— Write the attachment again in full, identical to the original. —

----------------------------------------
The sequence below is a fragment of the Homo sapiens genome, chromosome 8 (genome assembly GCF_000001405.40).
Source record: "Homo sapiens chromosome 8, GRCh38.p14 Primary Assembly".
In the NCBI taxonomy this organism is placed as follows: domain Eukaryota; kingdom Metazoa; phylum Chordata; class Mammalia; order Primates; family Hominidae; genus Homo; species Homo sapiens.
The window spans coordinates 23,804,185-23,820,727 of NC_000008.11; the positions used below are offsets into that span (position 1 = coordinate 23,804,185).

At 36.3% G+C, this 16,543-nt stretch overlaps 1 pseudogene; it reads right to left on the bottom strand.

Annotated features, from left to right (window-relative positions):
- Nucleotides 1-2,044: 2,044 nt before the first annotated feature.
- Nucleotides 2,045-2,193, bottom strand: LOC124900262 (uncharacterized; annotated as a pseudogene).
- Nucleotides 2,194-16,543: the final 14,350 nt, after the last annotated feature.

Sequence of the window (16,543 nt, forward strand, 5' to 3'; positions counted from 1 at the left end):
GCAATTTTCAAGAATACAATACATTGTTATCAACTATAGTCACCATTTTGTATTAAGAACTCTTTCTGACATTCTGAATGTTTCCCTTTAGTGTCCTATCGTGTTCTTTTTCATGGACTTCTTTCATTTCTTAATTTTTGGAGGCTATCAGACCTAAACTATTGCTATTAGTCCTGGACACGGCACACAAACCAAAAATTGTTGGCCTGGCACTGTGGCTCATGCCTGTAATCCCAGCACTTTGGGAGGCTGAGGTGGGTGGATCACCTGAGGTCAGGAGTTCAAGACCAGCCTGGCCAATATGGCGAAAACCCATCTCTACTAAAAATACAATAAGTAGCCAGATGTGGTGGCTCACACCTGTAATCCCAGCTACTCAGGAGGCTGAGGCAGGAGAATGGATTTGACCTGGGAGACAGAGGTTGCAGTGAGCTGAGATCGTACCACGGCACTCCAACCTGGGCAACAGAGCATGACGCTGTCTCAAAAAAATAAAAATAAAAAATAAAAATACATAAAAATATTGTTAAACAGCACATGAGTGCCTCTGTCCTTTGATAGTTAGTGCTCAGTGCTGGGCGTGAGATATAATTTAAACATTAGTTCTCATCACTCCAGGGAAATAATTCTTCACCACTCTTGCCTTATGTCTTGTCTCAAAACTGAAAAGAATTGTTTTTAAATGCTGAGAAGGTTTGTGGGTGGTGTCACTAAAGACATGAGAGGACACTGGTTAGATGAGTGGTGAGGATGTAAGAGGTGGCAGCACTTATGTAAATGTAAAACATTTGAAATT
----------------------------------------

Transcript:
The sequence below is a fragment of the Homo sapiens genome, chromosome 8 (genome assembly GCF_000001405.40).
Source record: "Homo sapiens chromosome 8, GRCh38.p14 Primary Assembly".
In the NCBI taxonomy this organism is placed as follows: domain Eukaryota; kingdom Metazoa; phylum Chordata; class Mammalia; order Primates; family Hominidae; genus Homo; species Homo sapiens.
The window spans coordinates 23,804,185-23,820,727 of NC_000008.11; the positions used below are offsets into that span (position 1 = coordinate 23,804,185).

At 36.3% G+C, this 16,543-nt stretch overlaps 1 pseudogene; it reads right to left on the bottom strand.

Annotated features, from left to right (window-relative positions):
- Nucleotides 1-2,044: 2,044 nt before the first annotated feature.
- Nucleotides 2,045-2,193, bottom strand: LOC124900262 (uncharacterized; annotated as a pseudogene).
- Nucleotides 2,194-16,543: the final 14,350 nt, after the last annotated feature.

Sequence of the window (16,543 nt, forward strand, 5' to 3'; positions counted from 1 at the left end):
GCAATTTTCAAGAATACAATACATTGTTATCAACTATAGTCACCATTTTGTATTAAGAACTCTTTCTGACATTCTGAATGTTTCCCTTTAGTGTCCTATCGTGTTCTTTTTCATGGACTTCTTTCATTTCTTAATTTTTGGAGGCTATCAGACCTAAACTATTGCTATTAGTCCTGGACACGGCACACAAACCAAAAATTGTTGGCCTGGCACTGTGGCTCATGCCTGTAATCCCAGCACTTTGGGAGGCTGAGGTGGGTGGATCACCTGAGGTCAGGAGTTCAAGACCAGCCTGGCCAATATGGCGAAAACCCATCTCTACTAAAAATACAATAAGTAGCCAGATGTGGTGGCTCACACCTGTAATCCCAGCTACTCAGGAGGCTGAGGCAGGAGAATGGATTTGACCTGGGAGACAGAGGTTGCAGTGAGCTGAGATCGTACCACGGCACTCCAACCTGGGCAACAGAGCATGACGCTGTCTCAAAAAAATAAAAATAAAAAATAAAAATACATAAAAATATTGTTAAACAGCACATGAGTGCCTCTGTCCTTTGATAGTTAGTGCTCAGTGCTGGGCGTGAGATATAATTTAAACATTAGTTCTCATCACTCCAGGGAAATAATTCTTCACCACTCTTGCCTTATGTCTTGTCTCAAAACTGAAAAGAATTGTTTTTAAATGCTGAGAAGGTTTGTGGGTGGTGTCACTAAAGACATGAGAGGACACTGGTTAGATGAGTGGTGAGGATGTAAGAGGTGGCAGCACTTATGTAAATGTAAAACATTTGAAATT